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The only polling data we have on how parents are feeling about homeschooling in light of all of the coronavirus restrictions is from a school-choice organization, but the results were shocking:
A survey of just over 2,100 people, conducted by the school choice advocacy group American Federation for Children, says 40% of parents are considering continuing to teach their kids from home.
Frankly: I don’t think it’s that high. But it is higher than most public policy advocates realize. There are parents who suddenly realizing how little their kids were learning in school and that they are capable of educating their own children. But a large number of parents who opt to homeschool next year will choose to do so based on the way schools will be reconfiguring their classrooms in a post-COVID world.
In my state of Maryland this is what it’s shaping up to look like:
The “new normal” for school districts likely includes:
- Mandatory masks
- Daily temperature checks
- Enhanced/more frequent cleaning procedures and sanitation methods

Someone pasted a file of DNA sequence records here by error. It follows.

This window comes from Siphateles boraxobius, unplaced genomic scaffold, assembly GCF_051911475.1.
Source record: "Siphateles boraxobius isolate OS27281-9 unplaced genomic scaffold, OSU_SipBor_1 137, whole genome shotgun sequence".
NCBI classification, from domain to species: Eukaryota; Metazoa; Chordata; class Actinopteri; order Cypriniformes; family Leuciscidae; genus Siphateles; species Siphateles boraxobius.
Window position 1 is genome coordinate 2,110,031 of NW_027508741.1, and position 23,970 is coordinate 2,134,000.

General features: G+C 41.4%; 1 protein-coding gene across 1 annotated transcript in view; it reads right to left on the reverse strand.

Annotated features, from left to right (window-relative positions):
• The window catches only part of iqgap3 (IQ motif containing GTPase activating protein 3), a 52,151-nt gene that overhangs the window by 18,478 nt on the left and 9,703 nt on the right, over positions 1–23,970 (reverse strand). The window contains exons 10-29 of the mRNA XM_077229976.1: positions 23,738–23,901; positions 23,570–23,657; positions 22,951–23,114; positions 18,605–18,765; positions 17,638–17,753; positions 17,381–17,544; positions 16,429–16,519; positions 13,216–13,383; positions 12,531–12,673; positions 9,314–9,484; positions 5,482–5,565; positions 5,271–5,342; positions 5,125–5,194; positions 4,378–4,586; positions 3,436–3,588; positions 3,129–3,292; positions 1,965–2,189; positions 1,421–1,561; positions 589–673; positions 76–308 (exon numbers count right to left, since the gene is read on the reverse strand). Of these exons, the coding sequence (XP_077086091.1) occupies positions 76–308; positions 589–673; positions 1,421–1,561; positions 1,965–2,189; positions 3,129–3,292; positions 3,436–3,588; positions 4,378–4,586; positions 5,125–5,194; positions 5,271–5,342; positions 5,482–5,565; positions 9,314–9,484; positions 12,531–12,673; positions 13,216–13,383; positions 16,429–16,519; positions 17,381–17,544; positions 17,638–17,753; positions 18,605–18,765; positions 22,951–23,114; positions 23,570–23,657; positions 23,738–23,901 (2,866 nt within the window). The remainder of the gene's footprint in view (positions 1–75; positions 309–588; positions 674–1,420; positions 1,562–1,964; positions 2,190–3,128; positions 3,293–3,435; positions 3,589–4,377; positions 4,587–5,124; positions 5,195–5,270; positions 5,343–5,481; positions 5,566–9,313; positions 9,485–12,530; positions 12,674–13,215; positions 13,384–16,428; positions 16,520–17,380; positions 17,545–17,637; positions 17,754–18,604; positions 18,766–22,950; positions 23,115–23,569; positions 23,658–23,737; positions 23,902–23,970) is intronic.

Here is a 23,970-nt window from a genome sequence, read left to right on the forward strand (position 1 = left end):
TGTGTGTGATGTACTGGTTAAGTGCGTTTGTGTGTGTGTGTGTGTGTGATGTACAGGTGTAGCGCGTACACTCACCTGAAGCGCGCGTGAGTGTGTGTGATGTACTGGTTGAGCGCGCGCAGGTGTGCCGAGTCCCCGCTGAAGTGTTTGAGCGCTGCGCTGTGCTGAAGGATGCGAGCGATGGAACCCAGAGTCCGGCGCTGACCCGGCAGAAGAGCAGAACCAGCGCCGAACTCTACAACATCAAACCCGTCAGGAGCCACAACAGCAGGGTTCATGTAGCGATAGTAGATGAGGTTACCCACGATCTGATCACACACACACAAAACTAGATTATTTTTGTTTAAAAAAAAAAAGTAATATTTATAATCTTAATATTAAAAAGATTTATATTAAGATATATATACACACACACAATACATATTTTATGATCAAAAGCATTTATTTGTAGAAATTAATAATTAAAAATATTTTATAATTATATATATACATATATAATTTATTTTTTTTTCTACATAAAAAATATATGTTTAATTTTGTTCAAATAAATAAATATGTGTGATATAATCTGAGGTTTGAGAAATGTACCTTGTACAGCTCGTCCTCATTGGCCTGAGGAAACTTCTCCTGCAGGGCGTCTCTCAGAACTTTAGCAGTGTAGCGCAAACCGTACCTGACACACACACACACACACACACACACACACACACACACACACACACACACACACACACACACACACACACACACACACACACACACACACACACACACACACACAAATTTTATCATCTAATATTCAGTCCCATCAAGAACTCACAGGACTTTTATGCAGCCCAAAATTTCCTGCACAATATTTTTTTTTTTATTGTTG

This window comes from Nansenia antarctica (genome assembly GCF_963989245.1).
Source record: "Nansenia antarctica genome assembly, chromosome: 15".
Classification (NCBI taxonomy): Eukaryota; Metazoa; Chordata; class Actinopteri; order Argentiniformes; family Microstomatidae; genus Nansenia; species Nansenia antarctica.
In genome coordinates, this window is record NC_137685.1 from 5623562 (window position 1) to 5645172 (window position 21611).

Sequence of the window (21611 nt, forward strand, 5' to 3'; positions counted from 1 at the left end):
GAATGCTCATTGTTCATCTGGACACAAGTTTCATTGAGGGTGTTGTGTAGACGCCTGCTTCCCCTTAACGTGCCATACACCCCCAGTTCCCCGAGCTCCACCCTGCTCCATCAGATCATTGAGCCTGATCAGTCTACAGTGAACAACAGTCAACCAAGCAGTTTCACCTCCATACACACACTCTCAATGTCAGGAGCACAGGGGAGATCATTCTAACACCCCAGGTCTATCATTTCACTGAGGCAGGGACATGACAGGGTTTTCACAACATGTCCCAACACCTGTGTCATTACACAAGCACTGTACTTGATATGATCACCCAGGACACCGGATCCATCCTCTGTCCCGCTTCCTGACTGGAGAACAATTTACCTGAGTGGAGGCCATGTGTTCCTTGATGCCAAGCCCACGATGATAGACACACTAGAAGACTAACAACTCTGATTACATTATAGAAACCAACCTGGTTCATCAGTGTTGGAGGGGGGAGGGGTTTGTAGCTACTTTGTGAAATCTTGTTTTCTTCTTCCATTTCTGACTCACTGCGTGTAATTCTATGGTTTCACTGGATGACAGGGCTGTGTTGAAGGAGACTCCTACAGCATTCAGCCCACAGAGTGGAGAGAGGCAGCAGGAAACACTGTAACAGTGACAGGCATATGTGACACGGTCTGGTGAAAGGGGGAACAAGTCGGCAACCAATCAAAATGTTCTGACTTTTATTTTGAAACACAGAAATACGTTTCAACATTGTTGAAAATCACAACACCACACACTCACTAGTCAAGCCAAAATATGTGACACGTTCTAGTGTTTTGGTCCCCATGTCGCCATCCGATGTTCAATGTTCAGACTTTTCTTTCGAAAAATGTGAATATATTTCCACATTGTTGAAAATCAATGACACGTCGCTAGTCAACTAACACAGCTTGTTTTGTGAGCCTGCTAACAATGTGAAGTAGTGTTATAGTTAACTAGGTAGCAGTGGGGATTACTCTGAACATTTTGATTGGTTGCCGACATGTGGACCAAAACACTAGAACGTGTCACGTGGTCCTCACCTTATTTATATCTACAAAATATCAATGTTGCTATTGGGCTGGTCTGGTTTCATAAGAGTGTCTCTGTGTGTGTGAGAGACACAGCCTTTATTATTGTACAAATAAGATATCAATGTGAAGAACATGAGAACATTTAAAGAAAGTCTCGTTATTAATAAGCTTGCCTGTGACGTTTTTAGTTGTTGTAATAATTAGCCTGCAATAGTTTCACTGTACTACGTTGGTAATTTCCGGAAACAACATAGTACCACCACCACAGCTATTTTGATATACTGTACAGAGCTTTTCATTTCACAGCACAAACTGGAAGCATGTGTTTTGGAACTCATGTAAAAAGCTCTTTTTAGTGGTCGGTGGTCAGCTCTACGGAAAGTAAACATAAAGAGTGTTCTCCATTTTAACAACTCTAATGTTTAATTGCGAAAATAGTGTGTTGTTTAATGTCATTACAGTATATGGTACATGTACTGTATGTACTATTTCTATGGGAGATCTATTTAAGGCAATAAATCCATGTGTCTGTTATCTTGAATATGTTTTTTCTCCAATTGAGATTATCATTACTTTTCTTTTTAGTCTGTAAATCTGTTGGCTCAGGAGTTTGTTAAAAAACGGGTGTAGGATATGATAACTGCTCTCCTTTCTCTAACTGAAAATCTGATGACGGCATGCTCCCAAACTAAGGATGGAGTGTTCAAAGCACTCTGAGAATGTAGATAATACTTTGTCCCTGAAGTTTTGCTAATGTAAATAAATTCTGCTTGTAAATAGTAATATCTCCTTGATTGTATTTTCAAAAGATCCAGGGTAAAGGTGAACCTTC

- Enforced social distancing, especially for elementary students in areas like playgrounds.
Class sizes are likely to be reduced so that all desks can be kept six feet apart, and schools may choose to host classes outdoors or in large, open spaces like gyms or cafeterias. Some classes or meetings that involve hands-on instruction (art, PE, parent-teacher conferences) may be hosted virtually, and large school gatherings (assemblies, school dances) may be reduced or canceled.
Would you send your kid to a classroom where they can’t get near another child, play on a playground, and sit in a desk all day in a mask? And then there are the parents who understand the painfully obvious: Kids are not going to social distance and there’s no keeping this virus at bay. And for those with at-risk kids or individuals at home, they know that they’ll be bringing home COVID no matter what.
If there is a significant surge in homeschooling, it’s going to be because schools are forcing parents’ hands by enacting anti-child policies in a hopeless effort to keep the virus out of the building.Published in